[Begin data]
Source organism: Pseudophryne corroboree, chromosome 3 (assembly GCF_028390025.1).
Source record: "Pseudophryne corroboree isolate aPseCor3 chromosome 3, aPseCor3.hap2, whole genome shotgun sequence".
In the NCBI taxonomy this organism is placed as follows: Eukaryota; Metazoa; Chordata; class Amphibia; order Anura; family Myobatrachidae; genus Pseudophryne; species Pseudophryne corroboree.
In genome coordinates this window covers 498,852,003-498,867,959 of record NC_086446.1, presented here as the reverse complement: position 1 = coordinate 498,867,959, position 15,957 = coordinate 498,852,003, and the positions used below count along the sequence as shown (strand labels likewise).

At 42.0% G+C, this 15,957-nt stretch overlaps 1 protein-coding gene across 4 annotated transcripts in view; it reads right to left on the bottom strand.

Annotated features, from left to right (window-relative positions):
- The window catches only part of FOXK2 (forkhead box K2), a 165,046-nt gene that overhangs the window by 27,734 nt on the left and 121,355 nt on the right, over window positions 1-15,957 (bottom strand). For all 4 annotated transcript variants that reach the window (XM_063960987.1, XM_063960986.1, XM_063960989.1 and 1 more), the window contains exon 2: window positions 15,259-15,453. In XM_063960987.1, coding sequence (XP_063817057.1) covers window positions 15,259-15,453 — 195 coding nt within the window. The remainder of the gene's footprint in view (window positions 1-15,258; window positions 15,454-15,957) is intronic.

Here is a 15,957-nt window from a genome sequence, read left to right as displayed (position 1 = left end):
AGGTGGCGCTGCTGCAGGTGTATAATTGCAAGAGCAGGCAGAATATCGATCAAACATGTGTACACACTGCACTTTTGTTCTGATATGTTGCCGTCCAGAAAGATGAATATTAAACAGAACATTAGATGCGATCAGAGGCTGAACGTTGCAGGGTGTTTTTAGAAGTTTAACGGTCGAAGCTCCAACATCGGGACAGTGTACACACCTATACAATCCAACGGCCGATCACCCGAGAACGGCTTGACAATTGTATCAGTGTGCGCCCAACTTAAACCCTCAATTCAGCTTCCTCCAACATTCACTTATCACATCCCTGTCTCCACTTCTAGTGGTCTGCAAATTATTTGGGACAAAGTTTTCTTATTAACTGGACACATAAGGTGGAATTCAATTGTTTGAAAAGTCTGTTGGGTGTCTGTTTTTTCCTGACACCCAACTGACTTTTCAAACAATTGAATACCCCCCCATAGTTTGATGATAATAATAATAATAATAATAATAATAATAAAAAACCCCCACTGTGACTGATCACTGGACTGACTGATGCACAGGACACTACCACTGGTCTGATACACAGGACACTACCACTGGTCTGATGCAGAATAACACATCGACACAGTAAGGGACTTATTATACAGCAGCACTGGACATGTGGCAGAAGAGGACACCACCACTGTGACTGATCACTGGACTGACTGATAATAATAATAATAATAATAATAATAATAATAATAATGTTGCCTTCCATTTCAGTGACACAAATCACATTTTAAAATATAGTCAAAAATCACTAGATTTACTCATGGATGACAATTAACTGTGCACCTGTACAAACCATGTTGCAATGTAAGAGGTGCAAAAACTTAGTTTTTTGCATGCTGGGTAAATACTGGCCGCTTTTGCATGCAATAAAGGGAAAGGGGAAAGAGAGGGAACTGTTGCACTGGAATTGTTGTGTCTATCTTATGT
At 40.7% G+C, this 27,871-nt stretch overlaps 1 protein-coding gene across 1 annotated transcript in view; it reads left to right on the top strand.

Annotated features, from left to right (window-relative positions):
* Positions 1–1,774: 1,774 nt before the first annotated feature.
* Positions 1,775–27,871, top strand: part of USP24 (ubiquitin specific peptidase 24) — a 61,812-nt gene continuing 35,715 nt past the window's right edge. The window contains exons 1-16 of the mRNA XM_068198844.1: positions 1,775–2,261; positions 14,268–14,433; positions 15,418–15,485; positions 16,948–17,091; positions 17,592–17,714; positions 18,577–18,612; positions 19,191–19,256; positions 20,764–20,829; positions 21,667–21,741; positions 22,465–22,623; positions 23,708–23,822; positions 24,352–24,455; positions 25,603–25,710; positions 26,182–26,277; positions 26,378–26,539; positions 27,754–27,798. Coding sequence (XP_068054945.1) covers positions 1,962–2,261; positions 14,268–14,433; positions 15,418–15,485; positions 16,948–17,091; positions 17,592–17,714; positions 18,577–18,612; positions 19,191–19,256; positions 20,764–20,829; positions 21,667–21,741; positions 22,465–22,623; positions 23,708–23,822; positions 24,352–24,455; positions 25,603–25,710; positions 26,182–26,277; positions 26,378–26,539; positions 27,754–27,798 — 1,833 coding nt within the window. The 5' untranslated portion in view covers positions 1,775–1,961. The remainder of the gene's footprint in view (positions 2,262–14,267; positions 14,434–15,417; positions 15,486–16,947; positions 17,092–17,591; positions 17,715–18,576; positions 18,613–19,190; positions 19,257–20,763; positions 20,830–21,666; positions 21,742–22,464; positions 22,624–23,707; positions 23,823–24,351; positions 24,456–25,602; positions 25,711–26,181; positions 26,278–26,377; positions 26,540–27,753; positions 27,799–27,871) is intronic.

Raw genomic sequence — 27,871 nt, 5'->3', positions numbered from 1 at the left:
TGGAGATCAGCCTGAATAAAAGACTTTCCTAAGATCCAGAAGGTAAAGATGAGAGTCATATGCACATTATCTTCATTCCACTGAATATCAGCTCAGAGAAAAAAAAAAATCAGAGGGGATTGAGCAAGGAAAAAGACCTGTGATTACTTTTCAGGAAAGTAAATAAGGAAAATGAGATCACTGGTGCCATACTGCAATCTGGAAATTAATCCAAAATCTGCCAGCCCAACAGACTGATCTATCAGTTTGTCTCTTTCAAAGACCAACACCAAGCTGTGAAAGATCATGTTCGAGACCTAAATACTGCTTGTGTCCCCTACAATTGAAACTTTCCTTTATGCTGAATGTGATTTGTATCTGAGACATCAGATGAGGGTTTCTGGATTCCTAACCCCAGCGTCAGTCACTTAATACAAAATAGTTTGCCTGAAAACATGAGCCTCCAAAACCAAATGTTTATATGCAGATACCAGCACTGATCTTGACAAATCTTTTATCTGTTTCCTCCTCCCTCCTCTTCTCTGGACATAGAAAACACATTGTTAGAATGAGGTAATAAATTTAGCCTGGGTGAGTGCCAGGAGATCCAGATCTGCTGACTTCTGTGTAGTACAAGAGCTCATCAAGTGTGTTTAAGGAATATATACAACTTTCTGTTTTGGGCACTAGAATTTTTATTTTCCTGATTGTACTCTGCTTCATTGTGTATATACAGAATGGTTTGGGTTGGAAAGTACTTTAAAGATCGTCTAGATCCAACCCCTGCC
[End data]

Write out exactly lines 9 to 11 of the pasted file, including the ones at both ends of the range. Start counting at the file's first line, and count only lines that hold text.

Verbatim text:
AGGTGGCGCTGCTGCAGGTGTATAATTGCAAGAGCAGGCAGAATATCGATCAAACATGTGTACACACTGCACTTTTGTTCTGATATGTTGCCGTCCAGAAAGATGAATATTAAACAGAACATTAGATGCGATCAGAGGCTGAACGTTGCAGGGTGTTTTTAGAAGTTTAACGGTCGAAGCTCCAACATCGGGACAGTGTACACACCTATACAATCCAACGGCCGATCACCCGAGAACGGCTTGACAATTGTATCAGTGTGCGCCCAACTTAAACCCTCAATTCAGCTTCCTCCAACATTCACTTATCACATCCCTGTCTCCACTTCTAGTGGTCTGCAAATTATTTGGGACAAAGTTTTCTTATTAACTGGACACATAAGGTGGAATTCAATTGTTTGAAAAGTCTGTTGGGTGTCTGTTTTTTCCTGACACCCAACTGACTTTTCAAACAATTGAATACCCCCCCATAGTTTGATGATAATAATAATAATAATAATAATAATAATAAAAAACCCCCACTGTGACTGATCACTGGACTGACTGATGCACAGGACACTACCACTGGTCTGATACACAGGACACTACCACTGGTCTGATGCAGAATAACACATCGACACAGTAAGGGACTTATTATACAGCAGCACTGGACATGTGGCAGAAGAGGACACCACCACTGTGACTGATCACTGGACTGACTGATAATAATAATAATAATAATAATAATAATAATAATAATGTTGCCTTCCATTTCAGTGACACAAATCACATTTTAAAATATAGTCAAAAATCACTAGATTTACTCATGGATGACAATTAACTGTGCACCTGTACAAACCATGTTGCAATGTAAGAGGTGCAAAAACTTAGTTTTTTGCATGCTGGGTAAATACTGGCCGCTTTTGCATGCAATAAAGGGAAAGGGGAAAGAGAGGGAACTGTTGCACTGGAATTGTTGTGTCTATCTTATGT
At 40.7% G+C, this 27,871-nt stretch overlaps 1 protein-coding gene across 1 annotated transcript in view; it reads left to right on the top strand.

Annotated features, from left to right (window-relative positions):